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Corporate governance is the system of rules, practices and processes by which a firm is directed and controlled. Corporate governance essentially involves balancing the interests of a company's many stakeholders, such as shareholders, management, customers, suppliers, financiers, government and the community. Since corporate governance also provides the framework for attaining a company's objectives, it encompasses practically every sphere of management, from action plans and internal controls to performance measurement and corporate disclosure.
Corporate agency is based on the premise that employees, managers, and directors (i.e., agents) should behave in the best interests of owners or shareholders (i.e., principals). Two things get in the way of that ideal:
First, managers’ interests, while overlapping with those of shareholders, are distinct. Sometimes agents can help themselves in ways that hurt the firm and its shareholders. Examples include shirking, waste and, in extreme cases, fraud or other self-serving actions that can bring down the company, as have happened in numerous business scandals.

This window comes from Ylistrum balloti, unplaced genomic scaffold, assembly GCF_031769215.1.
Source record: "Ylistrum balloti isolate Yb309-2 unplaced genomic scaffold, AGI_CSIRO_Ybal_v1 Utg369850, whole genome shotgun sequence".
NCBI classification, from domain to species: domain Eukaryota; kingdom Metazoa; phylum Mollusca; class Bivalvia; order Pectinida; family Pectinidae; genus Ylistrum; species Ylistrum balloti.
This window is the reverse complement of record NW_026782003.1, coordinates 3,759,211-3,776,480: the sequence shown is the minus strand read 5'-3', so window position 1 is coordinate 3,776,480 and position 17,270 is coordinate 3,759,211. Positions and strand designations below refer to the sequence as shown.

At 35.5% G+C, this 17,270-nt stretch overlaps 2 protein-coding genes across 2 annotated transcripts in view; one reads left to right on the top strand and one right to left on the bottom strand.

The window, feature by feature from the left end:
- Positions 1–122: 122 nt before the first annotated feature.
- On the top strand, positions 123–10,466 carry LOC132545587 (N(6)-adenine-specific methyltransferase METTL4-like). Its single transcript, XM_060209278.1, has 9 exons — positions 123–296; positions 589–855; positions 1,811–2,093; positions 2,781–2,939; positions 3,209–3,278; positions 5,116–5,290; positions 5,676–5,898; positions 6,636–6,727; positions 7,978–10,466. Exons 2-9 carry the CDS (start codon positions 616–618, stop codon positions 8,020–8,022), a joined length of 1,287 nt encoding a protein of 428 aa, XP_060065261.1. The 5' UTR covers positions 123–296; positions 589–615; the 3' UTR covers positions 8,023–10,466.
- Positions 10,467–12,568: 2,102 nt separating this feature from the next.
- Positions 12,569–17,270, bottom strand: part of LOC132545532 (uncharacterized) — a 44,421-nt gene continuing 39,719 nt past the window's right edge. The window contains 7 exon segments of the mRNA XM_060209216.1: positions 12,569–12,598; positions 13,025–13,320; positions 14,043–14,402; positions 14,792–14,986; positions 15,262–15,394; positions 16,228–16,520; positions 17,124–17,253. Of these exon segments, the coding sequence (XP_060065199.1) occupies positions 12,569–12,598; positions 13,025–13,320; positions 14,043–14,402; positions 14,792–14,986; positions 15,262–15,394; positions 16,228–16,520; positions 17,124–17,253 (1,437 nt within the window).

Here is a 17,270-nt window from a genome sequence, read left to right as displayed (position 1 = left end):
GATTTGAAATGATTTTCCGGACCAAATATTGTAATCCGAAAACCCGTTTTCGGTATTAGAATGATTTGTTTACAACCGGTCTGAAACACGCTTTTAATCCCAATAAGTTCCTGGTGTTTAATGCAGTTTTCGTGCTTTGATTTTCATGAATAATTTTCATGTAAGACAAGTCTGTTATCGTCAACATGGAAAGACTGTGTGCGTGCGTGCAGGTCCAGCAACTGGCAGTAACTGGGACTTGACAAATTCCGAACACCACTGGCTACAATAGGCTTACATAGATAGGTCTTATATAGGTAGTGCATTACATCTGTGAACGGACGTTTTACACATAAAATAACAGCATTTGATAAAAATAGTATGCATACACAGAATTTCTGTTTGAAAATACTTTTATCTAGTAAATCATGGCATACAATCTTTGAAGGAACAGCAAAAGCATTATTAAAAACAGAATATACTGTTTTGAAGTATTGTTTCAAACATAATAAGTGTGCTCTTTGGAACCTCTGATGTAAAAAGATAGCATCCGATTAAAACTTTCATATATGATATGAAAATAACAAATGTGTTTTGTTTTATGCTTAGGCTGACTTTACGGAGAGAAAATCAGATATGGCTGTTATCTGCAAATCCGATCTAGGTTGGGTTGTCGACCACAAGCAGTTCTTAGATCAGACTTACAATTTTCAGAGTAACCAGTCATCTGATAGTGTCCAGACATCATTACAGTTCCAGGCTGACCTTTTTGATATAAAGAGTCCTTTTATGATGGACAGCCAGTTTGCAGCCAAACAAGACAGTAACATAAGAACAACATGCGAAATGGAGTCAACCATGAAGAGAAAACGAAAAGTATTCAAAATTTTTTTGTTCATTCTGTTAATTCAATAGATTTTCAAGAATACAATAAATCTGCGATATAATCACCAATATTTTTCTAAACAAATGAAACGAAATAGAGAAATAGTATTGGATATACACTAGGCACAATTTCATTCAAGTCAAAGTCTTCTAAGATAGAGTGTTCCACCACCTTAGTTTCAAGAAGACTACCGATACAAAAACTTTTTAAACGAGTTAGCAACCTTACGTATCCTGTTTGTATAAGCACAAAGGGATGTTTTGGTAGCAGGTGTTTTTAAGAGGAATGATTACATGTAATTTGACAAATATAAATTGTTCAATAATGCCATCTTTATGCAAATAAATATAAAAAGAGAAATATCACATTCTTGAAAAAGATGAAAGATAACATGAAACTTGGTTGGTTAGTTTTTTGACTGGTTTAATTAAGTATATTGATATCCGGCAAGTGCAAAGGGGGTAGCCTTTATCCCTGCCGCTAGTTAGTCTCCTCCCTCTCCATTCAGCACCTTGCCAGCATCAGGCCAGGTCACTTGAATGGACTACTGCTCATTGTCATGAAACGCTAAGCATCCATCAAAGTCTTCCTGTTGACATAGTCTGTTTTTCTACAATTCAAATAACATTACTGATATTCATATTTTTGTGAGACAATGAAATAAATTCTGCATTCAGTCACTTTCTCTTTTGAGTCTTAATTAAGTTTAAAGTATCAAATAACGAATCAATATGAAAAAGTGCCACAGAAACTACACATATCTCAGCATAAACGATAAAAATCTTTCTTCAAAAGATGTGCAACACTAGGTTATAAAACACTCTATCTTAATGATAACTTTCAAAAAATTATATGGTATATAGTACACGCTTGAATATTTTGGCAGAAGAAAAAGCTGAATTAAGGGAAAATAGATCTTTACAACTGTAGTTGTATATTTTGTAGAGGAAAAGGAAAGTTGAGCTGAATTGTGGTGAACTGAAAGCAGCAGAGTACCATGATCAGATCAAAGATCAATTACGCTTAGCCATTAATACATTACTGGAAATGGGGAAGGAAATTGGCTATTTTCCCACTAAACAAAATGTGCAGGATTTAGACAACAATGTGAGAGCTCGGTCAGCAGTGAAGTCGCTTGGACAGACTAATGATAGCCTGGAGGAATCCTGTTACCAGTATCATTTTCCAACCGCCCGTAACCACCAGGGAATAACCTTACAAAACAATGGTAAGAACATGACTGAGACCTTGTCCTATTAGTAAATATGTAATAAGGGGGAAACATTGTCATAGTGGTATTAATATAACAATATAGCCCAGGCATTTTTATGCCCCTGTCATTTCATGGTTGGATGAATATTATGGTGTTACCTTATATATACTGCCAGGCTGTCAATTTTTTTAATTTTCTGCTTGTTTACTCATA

Second, shareholders have neither the specific knowledge nor skills possessed by management. That can create a dynamic where even well-intentioned managers may feel compelled to “short-termism,” i.e., acting in ways that look good to shareholders now, but actually undermine value creation over time. Various oversight, transparency, and incentive mechanisms have evolved, and continue to develop, to contain agency costs.
Social welfare is based on the premise that companies should engage in fair dealing with all of their stakeholders—including customers, employees, suppliers, and communities, as well as shareholders—in accordance with the expectations of the larger society in which they operate. The debate about what is “fair dealing” reflects the larger, ongoing debate about the purpose of corporations in society, but even a shareholder-centric model recognizes that companies benefit from at least nurturing their reputations among all stakeholders, and that minimizing their negative externalities (pollution, plant closures, etc.) preserves the freedom of companies to operate with otherwise minimal external constraints.